When New York State gave new Common Core-aligned standardized tests to students a few months ago, a number of parents decided to “opt out” because they don’t believe the test results mean anything. Here’s a related post, by Liz Rosenberg, co-founder of NYCpublic.org, an organization that is creating new opportunities for public school parents to learn, organize, and take action together. She lives in Brooklyn with her partner, Sue Schaffner and their two children.
By Liz Rosenberg
Earlier this month, New York state made headlines when it revealed how poorly schools and districts had fared on the state’s new Common Core-aligned standardized tests. Beginning August 26th, families of the roughly 400,000 New York City public school pupils who took the tests can log into ARIS (the system that stores student records) to see their children’s ELA and math scores. My partner and I, however, have decided that we will not be joining our fellow parents in this endeavor. Instead, we are sending our school a letter asking that they not share this year’s scores with our daughter nor send them home via backpack or snail mail.
Why? In order to trust the reliability of this year’s scores, we would need to believe that the tests are valid instruments that can accurately measure what our daughter knows and is able to do. But how can we — or educational experts, for that matter — assess the tests when we can’t even see them? When New York signed a contract allowing Pearson LLC, the producer of the tests, to keep the actual tests private, it enabled the for-profit testing behemoth to shield itself from scrutiny — and to dominate the lucrative test-prep market.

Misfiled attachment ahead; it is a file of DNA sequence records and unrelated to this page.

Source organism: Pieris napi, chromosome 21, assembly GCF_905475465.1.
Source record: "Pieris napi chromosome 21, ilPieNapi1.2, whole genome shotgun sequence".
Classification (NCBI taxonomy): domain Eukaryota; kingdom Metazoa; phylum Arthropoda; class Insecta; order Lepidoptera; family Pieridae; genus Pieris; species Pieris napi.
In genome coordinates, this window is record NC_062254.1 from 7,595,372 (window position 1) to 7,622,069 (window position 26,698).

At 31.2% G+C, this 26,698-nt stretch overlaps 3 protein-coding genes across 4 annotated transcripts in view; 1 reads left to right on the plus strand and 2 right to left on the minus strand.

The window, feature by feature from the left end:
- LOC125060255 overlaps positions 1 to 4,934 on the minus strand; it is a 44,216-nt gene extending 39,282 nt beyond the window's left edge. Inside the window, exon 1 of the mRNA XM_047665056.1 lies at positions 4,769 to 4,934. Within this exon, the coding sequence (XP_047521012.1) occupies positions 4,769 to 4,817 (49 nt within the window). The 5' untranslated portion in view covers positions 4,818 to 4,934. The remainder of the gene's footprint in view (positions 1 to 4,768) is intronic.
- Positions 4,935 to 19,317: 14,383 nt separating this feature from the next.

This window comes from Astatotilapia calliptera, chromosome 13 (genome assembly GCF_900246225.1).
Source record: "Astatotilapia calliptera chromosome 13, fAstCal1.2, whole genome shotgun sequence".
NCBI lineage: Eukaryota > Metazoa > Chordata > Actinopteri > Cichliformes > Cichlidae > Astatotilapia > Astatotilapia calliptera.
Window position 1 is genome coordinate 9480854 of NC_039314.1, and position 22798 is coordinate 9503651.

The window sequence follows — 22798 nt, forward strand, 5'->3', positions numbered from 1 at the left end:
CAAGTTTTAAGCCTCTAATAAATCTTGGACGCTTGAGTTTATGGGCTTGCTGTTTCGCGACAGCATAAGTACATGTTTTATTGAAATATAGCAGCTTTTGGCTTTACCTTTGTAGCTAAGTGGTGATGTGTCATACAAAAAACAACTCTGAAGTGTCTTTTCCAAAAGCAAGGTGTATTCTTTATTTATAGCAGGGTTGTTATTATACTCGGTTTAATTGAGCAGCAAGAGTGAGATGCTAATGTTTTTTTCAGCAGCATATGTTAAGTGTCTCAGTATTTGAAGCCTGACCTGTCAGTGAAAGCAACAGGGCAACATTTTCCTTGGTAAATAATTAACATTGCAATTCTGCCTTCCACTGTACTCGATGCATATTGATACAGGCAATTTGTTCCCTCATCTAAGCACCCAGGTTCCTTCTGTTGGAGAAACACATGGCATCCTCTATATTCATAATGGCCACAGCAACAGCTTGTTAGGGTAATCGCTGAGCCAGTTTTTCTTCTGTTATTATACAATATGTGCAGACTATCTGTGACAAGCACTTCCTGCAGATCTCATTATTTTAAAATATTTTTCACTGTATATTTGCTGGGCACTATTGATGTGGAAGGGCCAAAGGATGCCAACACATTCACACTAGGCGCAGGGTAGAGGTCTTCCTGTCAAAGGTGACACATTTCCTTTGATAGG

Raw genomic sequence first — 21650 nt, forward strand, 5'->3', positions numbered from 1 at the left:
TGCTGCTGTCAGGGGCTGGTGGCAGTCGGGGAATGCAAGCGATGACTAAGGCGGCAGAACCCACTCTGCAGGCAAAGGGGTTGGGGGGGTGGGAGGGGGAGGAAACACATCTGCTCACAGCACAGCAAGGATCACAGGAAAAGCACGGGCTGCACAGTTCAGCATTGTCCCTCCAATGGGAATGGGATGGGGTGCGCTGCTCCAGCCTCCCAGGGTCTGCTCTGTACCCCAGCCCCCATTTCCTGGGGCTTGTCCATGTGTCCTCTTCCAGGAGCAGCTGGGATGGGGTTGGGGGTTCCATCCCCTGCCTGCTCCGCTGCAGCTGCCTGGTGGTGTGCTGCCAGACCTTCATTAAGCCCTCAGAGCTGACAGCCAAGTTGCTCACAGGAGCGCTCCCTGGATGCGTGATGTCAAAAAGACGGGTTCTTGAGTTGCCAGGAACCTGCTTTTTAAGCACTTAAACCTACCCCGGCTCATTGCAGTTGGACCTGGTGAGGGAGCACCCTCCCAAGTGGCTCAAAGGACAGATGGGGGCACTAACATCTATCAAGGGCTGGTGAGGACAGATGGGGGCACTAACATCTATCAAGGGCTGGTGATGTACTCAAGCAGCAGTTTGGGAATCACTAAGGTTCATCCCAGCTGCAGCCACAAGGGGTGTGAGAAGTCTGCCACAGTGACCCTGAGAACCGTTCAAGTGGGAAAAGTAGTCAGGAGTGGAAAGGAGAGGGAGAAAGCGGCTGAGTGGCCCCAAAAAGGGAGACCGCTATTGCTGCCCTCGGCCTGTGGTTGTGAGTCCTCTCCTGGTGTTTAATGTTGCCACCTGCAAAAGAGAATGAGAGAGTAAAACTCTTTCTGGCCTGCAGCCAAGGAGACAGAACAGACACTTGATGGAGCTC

Since only small fragments of the tests are being made public, the only other state-condoned resource that we have to go by are the curricula the state has purchased and posted online (produced by Core Knowledge and Expeditionary Learning). Looking at a series of lessons that focus on frogs, we find a text called “Everything You Need to Know about Frogs and Other Slippery Creatures” (DK Publishing). Who wouldn’t want third graders to read a book by this title? But reading a book in class with your teacher is quite different than testing students on their ability to analyze a particular text. “Everything You Need to Know about Frogs and Other Slippery Creatures” has a Lexile score of 1040 (Lexile is a well-regarded system for mapping the complexity of texts), which puts it in the sixth-to-eighth grade range of text complexity. The Lexile “analyzer” predicts that an average third-grade reader will comprehend 50% of this text. Assessing students using texts that are three to five years above their grade level does not help teachers or parents learn much of anything about what those students know and are able to do.
Many high-profile ed reform advocates, like U.S. Education Secretary Arne Duncan, have voiced their support of New York State Education Commissioner John King’s choice to set the bar for proficiency on the tests so high. “I think the only way you improve is to tell the truth, and sometimes that’s a brutal truth,” he commented.
Aside from “telling the brutal truth,” is there something else to be gained politically from King’s choice? Perhaps he (and by extension, his boss, Gov. Andrew Cuomo) want to use low proficiency rates to justify some of the reforms they have put in place. The more “trouble” our schools are in, the more we need the state or city to move to fix them. The fixes range from assessment driven “personalized learning environments” (part of the national Race to the Top applications for this year) or commercially produced curricula to closing district schools, opening more charters, and placing more schools on the turnaround list. They also include expanding standardized testing to even our youngest students — those in kindergarten through second grade.
As money and personnel are diverted to these “reforms,” the byproducts are larger class sizes; curricula that have no ties to schools, students, or communities; an exodus of talented teachers frustrated by their loss of autonomy; a stronger argument for charter schools, and a weakened union.
Given all of this, the state has not given us any reason to trust the scores our daughter (or anyone’s daughter or son) received this year. So my partner and I will have to rely on factors other than the state’s standardized test scores to evaluate our child’s learning and progress towards the standards. Our faith will lie with our school, our daughter’s teachers, and with our own ability to assess her learning in relationship to the standards.